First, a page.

o how do I find intelligent discourse?
o can I encourage more discussions on my blog?
o I want web audiences discovering Sean Hull’s Scalable Startups
o How do I search – for this article, a comment that I posted?

I found myself keeping a list of disqus blogs. I would follow these blogs around the web, and thought – Why am I doing this? Why isn’t this part of the software? What am I intuitively searching for?

Why is database administration talent in short supply? They are the Mythical MySQL DBAs

A call for @disqushelp on twitter

I posted a request for info on twitter. @disqushelp was quick to point me to their Disqus Gravity Project. As I commented on the designing disqus gravity blog post it is a wonderful tool and proof of concept. It sure illustrates where disqus is taking things and the important visualization possible. But unfortunately it wasn’t helping me. 🙁

Also take a look at: Why Generalists are Better at Scaling the Web

How I hacked disqus digest emails

I was receiving the disqus digest emails. I think when you signup you automatically get those. I was mostly just deleting them, as they didn’t have much of interest in them. Then I started clicking through, and realized – hey wait, Disqus is kind of doing what I want already. They just need a little help.

I decided to go to some of my favorite blogs. I visited AVC, RWW, Wired, HBR, businessweek, computerworld, chrisbrogan.com and scrolled down to disqus comments. I then clicked “community” tab. Along the right side you’ll see the most active commenters. I then clicked through to their disqus profiles, and “followed” them just like you might do on Twitter.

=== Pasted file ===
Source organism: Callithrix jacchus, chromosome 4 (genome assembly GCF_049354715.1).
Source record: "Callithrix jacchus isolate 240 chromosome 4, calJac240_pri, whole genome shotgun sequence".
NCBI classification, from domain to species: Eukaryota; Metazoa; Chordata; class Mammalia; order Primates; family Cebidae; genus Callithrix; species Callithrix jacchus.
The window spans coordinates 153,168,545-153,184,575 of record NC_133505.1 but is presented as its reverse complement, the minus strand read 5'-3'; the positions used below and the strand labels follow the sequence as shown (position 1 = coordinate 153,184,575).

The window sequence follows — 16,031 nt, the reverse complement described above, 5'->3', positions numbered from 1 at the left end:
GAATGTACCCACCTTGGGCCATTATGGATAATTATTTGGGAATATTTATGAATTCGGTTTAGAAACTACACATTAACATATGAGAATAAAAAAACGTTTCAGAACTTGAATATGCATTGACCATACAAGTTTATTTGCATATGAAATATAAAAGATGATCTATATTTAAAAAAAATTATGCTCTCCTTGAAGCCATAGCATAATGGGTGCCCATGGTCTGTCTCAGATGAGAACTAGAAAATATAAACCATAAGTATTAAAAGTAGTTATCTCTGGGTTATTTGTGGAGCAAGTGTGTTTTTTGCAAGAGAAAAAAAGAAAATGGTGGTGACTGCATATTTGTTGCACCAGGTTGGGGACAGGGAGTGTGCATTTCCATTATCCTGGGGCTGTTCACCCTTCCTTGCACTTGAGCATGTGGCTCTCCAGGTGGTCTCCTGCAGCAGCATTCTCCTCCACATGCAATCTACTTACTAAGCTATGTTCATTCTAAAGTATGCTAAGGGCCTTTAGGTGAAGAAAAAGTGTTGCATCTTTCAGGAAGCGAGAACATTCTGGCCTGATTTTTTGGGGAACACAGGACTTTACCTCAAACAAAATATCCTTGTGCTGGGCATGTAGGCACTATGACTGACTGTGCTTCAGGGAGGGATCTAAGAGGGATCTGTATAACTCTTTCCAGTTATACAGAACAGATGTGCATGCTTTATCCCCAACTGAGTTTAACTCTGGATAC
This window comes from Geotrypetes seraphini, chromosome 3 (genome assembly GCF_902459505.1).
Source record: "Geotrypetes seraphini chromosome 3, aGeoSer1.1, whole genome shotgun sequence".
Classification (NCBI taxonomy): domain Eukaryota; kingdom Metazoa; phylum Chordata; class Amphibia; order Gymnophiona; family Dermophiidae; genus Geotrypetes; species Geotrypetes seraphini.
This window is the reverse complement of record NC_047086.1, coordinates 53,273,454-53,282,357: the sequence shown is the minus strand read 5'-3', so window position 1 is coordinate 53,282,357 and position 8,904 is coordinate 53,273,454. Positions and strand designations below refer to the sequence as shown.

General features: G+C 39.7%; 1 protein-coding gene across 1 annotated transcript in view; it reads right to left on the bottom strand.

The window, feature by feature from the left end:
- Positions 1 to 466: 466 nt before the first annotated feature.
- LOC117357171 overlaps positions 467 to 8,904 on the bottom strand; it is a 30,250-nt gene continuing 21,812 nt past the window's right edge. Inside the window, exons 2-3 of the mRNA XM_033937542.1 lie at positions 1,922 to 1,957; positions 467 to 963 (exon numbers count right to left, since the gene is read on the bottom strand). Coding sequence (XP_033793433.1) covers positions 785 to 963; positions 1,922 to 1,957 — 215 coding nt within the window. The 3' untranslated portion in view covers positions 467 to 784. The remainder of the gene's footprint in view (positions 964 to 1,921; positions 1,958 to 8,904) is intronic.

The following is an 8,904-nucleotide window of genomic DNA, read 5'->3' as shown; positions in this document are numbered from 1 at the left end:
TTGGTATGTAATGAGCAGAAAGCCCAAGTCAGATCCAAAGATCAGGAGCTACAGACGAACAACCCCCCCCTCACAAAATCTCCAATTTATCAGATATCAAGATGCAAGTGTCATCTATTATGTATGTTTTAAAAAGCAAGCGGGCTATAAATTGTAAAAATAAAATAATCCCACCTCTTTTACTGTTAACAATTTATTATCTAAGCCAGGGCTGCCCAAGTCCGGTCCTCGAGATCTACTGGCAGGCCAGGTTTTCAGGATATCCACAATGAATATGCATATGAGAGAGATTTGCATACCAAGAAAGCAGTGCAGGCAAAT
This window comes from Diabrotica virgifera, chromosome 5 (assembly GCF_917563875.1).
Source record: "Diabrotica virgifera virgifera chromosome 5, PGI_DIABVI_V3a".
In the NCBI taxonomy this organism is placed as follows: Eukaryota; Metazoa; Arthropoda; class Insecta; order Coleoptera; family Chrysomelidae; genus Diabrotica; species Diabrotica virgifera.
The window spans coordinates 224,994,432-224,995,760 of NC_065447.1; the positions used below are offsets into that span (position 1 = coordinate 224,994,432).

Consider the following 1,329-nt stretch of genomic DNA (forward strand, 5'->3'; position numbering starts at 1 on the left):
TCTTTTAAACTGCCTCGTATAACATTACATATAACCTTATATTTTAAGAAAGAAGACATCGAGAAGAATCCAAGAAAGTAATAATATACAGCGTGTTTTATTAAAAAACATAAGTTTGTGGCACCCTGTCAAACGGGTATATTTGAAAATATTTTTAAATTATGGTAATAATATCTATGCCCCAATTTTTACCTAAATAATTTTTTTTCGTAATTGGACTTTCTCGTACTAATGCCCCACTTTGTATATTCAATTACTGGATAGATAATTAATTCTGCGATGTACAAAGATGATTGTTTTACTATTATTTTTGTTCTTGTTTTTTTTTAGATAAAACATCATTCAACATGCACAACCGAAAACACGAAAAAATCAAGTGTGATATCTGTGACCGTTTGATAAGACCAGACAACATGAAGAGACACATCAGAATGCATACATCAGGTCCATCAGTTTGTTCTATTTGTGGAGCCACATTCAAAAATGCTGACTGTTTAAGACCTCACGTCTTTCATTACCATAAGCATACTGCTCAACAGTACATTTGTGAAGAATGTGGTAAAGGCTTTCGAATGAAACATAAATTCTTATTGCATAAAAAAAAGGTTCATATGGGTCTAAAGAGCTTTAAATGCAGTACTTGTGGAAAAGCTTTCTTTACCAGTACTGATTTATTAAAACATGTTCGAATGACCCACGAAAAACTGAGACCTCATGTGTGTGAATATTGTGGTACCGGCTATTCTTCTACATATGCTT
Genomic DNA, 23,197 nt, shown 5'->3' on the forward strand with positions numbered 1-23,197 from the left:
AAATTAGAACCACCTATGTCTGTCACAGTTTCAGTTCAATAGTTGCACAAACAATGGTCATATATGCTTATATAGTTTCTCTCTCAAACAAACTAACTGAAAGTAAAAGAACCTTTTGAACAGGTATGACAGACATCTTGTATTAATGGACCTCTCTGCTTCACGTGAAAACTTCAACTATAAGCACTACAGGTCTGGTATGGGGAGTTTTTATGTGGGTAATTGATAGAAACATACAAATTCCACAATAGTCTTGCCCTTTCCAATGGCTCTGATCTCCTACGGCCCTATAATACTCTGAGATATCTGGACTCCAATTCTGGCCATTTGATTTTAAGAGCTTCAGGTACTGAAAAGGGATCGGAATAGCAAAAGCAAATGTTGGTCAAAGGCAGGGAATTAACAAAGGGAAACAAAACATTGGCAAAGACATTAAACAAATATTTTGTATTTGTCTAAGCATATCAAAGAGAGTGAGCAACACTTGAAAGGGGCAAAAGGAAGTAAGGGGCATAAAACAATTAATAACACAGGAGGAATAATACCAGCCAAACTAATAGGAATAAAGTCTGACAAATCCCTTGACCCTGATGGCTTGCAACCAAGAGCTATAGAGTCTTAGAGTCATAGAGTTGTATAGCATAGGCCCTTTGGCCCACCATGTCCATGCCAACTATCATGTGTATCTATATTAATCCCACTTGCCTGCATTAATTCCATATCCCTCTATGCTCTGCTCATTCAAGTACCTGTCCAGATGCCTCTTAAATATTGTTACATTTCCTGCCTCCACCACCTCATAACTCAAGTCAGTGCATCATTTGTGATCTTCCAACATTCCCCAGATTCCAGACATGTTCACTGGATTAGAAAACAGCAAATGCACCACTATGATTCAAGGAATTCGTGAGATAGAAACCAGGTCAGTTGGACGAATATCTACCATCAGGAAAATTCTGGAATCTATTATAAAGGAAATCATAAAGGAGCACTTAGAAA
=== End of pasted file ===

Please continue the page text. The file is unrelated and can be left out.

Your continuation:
Also: How I increased my blog pagerank to 5

After doing this for the top 5 commenters on ten to fifteen blogs, my disqus digests emails started bringing me new blogs! This is super cool. I’ve discovered some Venture, some technical and some iPhone blogs I never new about.

What was missing – discovery

Discovery is tech vernacular for what I was doing. Scouring the web for subject matter experts was exactly what I was doing. Picking the ones that used disqus allowed me to share my thoughts and weigh in across the spectrum of topics I knew well.

Disqus digests came up short for some people. But after I started using the follow feature, suddenly blogs and authors were popping up on my radar. Exactly what I wanted.

Keep up the good work guys. Would love to see the iPhone app if in fact it’s under development!